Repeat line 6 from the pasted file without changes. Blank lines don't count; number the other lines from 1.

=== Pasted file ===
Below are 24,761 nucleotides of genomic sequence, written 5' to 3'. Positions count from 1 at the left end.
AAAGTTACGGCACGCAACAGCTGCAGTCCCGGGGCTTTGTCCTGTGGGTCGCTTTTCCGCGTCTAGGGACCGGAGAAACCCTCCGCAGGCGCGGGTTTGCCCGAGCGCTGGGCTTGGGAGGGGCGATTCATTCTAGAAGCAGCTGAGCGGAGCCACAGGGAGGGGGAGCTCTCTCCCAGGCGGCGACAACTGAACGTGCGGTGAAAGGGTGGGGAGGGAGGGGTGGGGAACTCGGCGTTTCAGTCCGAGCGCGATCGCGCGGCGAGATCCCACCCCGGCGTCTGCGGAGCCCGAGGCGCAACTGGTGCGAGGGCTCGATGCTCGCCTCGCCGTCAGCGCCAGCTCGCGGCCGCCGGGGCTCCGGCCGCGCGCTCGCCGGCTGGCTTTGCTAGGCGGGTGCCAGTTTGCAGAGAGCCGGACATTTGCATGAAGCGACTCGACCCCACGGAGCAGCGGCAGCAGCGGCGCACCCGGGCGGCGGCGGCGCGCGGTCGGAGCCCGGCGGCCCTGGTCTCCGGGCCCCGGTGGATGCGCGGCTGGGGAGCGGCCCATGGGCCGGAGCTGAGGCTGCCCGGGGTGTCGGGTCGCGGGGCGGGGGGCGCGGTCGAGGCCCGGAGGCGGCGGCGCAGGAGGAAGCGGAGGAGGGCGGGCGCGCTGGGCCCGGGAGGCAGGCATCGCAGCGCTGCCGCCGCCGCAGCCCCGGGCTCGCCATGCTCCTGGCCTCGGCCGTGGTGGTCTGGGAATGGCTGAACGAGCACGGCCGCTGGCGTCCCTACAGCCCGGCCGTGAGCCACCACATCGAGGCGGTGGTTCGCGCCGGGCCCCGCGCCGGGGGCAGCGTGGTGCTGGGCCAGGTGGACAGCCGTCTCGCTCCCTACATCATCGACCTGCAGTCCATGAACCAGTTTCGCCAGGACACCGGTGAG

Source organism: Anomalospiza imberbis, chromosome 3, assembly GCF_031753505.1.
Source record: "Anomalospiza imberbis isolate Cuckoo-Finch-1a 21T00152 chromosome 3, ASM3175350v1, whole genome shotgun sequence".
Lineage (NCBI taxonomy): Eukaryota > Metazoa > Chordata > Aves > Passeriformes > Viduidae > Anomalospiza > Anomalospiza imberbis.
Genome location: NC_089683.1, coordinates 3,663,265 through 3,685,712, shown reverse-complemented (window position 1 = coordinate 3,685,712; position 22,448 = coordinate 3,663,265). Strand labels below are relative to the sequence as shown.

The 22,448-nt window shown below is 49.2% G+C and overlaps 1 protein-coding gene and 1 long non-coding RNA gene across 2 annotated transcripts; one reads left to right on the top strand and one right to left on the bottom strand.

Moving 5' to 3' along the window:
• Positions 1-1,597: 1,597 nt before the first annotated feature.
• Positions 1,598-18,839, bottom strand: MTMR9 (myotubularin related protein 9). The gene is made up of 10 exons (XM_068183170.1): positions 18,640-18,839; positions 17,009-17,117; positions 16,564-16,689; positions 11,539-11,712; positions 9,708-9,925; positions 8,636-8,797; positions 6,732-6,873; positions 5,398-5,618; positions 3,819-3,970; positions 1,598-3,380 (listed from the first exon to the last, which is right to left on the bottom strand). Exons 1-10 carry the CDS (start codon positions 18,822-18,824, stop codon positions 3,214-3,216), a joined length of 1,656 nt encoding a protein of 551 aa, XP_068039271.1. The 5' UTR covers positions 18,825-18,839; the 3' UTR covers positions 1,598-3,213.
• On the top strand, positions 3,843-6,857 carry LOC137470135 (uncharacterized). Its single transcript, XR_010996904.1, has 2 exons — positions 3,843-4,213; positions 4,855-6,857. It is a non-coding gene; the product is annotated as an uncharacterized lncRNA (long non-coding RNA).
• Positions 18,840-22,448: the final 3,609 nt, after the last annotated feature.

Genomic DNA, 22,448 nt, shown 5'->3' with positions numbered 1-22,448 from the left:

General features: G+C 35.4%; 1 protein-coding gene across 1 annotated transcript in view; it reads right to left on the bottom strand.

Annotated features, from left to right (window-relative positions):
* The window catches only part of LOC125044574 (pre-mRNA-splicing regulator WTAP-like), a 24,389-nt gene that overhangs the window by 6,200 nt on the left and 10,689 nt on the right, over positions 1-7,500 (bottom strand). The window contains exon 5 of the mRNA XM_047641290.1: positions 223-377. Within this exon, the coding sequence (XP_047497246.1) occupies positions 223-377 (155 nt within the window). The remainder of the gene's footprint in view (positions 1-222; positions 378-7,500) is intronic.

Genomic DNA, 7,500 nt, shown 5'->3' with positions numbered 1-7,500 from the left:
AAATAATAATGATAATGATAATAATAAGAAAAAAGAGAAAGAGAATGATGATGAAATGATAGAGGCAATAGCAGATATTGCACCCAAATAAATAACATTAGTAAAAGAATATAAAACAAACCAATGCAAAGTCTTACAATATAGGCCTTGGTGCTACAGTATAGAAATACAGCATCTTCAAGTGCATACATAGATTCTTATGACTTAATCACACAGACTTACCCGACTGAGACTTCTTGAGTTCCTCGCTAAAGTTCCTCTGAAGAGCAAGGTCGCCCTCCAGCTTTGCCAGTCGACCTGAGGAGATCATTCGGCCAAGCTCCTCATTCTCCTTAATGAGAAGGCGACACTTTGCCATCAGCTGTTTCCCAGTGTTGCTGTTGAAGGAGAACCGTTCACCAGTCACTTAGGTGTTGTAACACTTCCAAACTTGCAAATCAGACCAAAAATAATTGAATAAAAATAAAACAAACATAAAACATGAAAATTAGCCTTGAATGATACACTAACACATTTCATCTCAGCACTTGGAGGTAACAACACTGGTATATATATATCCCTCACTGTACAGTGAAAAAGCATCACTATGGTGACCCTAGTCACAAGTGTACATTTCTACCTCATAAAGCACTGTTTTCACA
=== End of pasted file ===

Genome location: NC_089683.1, coordinates 3,663,265 through 3,685,712, shown reverse-complemented (window position 1 = coordinate 3,685,712; position 22,448 = coordinate 3,663,265). Strand labels below are relative to the sequence as shown.